Editor's note: We work hard to write about issues that will help physicians run their practices in a manner that is both prosperous and efficient, while still delivering quality patient care. And we are delighted when our readers let us know what they are thinking. This month we are excerpting an article on documenting in the EHR while focusing on the patient as well as survey results that found physicians are hesitant to retire. The articles have been edited for space and are followed by comments made by readers at PhysiciansPractice.com.
Mott Blair, a Wallace, N.C.-based family physician, doesn't get distracted by the EHR in the patient exam room. That's because he keeps it in the hallway, right outside the exam room. He uses an old-fashioned clipboard and paper to take notes during patient visits. "I do all my work face-to-face with patients. I maintain that eye contact, and I always listen," he says.
Polly says: You could remove the word physician in this article and replace it with any other healthcare provider. The computer is not the most important person in the room. Whether the caregiver is a nurse, coordinator, dietician, scheduler...we all need to keep the focus on the patient and remember that the technology is only a tool. Well done, Dr. Blair!
Erik says: Then get rid of the EHR so we can focus on patients again. It's only there to help accountants, administrators, business folks, and lawyers collect data to make millions off of the work of the physician. A hand written note tells me every relevant thing I need to know.
William replies: Finally some common sense!
Boutros says: I do not take the laptop in the room. I look at the problem seven med list, then go sit by the patient's side. I have 5000 clients and this works great for me.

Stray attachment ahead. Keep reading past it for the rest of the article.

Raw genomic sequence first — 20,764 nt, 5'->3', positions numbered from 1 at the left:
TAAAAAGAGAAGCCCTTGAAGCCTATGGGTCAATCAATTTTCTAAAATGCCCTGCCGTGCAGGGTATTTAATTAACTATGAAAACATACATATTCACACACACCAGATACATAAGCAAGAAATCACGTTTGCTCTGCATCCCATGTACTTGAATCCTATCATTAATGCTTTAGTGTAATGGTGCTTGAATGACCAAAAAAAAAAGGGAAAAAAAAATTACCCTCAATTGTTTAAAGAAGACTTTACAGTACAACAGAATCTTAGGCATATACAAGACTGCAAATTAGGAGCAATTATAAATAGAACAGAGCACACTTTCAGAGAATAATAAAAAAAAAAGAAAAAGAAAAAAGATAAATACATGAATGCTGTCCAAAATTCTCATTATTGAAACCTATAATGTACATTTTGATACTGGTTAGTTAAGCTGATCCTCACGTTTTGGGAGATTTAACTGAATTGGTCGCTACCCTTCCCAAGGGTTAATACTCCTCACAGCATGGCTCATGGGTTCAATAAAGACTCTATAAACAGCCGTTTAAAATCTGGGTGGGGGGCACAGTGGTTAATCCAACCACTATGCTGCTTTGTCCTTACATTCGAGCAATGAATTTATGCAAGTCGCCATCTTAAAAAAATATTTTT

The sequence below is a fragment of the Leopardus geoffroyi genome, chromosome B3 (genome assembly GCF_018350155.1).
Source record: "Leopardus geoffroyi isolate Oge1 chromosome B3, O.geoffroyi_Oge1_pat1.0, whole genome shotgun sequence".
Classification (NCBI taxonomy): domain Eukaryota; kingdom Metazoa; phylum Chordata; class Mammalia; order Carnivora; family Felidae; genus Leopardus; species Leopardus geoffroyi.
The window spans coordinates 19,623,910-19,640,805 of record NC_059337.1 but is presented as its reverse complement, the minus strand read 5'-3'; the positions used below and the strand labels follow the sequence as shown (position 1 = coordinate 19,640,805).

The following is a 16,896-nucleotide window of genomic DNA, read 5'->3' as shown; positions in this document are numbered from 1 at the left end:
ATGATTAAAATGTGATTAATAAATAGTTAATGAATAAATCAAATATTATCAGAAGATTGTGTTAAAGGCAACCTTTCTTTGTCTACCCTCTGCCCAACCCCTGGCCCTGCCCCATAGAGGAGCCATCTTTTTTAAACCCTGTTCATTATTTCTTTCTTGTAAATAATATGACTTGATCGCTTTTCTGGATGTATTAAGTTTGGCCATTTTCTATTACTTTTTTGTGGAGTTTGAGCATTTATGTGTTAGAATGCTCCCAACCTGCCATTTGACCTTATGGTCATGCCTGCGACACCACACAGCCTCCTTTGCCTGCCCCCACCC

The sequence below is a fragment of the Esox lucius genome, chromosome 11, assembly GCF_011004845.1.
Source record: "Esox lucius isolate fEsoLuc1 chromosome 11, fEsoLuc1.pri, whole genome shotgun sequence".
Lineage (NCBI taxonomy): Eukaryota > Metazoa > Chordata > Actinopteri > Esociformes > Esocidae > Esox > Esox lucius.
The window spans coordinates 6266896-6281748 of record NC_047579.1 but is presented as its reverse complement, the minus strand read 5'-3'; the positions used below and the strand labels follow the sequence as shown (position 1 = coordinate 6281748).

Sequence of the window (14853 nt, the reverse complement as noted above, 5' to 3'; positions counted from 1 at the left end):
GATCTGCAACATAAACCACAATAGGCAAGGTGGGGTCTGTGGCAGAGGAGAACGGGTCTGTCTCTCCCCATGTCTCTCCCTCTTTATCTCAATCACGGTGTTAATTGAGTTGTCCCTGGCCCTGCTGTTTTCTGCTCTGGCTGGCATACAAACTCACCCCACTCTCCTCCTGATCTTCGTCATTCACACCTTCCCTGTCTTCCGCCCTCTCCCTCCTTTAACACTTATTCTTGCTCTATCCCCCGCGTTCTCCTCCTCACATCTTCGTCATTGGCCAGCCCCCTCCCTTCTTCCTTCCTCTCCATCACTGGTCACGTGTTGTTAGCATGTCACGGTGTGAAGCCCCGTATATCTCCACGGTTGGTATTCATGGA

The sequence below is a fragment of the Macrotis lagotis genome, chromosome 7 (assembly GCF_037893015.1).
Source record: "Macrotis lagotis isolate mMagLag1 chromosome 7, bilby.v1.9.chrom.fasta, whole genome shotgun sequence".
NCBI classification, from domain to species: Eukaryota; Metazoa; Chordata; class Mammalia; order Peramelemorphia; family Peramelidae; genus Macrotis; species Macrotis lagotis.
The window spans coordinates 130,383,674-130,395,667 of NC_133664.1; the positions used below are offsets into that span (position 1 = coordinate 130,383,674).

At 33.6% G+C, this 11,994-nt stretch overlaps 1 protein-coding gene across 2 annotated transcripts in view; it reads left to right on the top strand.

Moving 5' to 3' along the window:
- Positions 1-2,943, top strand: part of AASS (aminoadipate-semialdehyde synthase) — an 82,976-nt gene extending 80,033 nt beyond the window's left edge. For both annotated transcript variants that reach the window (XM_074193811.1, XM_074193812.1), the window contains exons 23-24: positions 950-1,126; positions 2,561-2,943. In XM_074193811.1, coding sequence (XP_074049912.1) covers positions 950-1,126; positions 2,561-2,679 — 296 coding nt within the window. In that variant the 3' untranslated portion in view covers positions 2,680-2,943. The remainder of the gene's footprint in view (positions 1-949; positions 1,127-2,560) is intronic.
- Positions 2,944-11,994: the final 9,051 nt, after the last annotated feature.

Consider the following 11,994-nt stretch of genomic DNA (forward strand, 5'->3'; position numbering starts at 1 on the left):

Ramin says: I appreciate the provider's attention to the patient. This is important. However, [there are] many ways to get this done. We use scribes at our practice. The physician is technology free and directly focused on the patient….The scribes should have a pretty polished first draft prepared for the provider. Dictation is another option. Having providers input all the data into the medical records is simply a poor use of their time which is a loss for both the patient and the practice.
Late-career physicians are hesitant to retire due to fear of missing the field they love, a new study from CompHealth finds. The study also revealed older physicians say they would miss the social dynamic that comes with their work environment. CompHealth surveyed more than 400 late-career physicians, age 50 and up in specialties including psychiatry, emergency medicine, OB/GYN, surgery, and primary-care, to conduct the study.
Kent says: I have delayed "retirement" for most of the reasons your study indicate — social interaction of the workplace and also the altruistic and feeling of being "needed" where healthcare is needed the most, in the emergency room. I have practiced emergency medicine since 1970 (47 years), am board certified in three specialties (IM, Rheumatology, EM), and would not want to retire after so much time and effort achieving those goals. I realize there may be other opportunities (volunteering, teaching, etc.) but it does not give the same personal satisfaction. Depending on health and mental condition, I feel I can contribute for a few more years.
Thomas replies: WOW!! I started practicing Emergency Medicine in 1976, right after my residency in Family Medicine, because that was the field of medicine I found most challenging, and, as you know, since there only a handful of really good residency programs in EM back in the early '70s. I felt like I was a real pioneer in this wonderful field, but your career is truly representative of what the term "Founding Father" is all about…Congratulations on an amazing career!!
Bill says: While I love my job, I find the ever increasing regulations/requirements outweighing a long career as a solo practitioner. Early retirement seems to be the best way out of burnout...
Mark replies: I completely agree. I am turning 40 on Sunday and if I could financially retire today, I would. This bureaucracy of paperwork, computer work, MIPS/MACRA, etc. has ruined medicine. I no longer enjoy it and would not do it again. I encourage every young person to stay out of medicine. I can still help people but it comes at too high a personal cost. I have to see 30 [patients] per day and I am always sick and tired. I don't make enough money to justify this work life. My home life is terrible since I don't have the time and energy to enjoy my beautiful wife and three wonderful children. Not many positives right now.